Relaxing Silence, Surging Inspiration | Day 11

Our morning lecture consisted of an overview of JavaScript, followed by an open day devoted to going through several important resources and slides on the language in addition to practice examples. It’s always nice to learn a little bit about the history of a language and to realize that I was growing up amidst all this development without being aware of it.

JavaScript (hereafter to be referred to as JS) was written in ten days in 1995 by Netscape, during the browser wars. I remember that Netscape was always my dad’s browser of choice, but I never realized that they eventually became Mozilla following AOL’s acquisition – I was reminded of this fact today, which I first learned when watching Revolution OS not too long ago. Another fun fact is that JS was originally called Live Script but its name was changed in a clever marketing ploy to catch the attention of all of those who used Java. In terms of its functionality in the overarching context of web development, JS is for client-side operations whereas languages like Ruby or PHP deal with the server-side. JS is what truly gives life – animation – to a website beyond the bare content and presentation of HTML and CSS.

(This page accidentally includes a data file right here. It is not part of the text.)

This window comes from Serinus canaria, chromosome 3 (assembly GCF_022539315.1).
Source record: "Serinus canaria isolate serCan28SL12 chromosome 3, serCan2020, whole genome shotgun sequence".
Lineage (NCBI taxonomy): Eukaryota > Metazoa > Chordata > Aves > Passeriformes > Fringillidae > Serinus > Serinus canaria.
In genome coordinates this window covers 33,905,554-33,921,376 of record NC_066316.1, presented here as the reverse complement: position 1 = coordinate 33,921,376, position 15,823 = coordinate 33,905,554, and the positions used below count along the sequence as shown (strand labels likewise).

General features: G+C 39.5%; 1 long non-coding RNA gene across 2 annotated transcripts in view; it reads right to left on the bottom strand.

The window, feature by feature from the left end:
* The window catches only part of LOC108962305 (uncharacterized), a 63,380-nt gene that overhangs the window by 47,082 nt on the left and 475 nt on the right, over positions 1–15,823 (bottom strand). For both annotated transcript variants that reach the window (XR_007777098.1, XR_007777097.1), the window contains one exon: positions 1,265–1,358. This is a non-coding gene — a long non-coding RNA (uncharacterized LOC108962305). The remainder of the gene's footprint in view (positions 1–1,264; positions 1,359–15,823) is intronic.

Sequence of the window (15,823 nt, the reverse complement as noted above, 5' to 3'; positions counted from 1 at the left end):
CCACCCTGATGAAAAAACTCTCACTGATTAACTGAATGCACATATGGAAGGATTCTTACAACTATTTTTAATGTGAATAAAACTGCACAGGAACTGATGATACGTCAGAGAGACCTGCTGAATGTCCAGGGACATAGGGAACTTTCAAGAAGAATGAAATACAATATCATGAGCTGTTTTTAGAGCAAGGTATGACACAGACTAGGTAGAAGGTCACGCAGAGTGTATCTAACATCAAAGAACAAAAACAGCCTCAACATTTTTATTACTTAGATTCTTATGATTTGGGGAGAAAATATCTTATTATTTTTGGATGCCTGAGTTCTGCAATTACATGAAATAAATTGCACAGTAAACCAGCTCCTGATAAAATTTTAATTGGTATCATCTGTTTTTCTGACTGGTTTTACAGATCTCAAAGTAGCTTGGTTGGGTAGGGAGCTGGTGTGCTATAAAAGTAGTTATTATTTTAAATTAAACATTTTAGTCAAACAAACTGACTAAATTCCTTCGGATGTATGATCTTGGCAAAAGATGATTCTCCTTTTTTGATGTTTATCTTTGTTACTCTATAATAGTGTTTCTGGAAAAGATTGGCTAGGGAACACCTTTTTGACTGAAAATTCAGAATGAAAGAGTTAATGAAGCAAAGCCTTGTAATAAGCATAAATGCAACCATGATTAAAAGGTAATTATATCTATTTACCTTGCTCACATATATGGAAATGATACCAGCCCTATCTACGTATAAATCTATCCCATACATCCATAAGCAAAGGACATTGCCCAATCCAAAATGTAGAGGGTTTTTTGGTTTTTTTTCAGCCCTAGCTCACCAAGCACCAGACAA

In any case, today was uniquely contemplative in its character – we were all quietly going through the material on our own instead of having the usual clamour of group work. It was near the end of the day when a fellow student, Filip, showed me the documentary Indie Game: The Movie after we had discussed, on our Google Group, potential movies to watch on Friday. Someone suggested The Startup Kids, which I offered to provide, as I already own it; Filip passed by my desk as I was looking up his suggestion and he immediately offered me a viewing – I spent the evening enjoying it.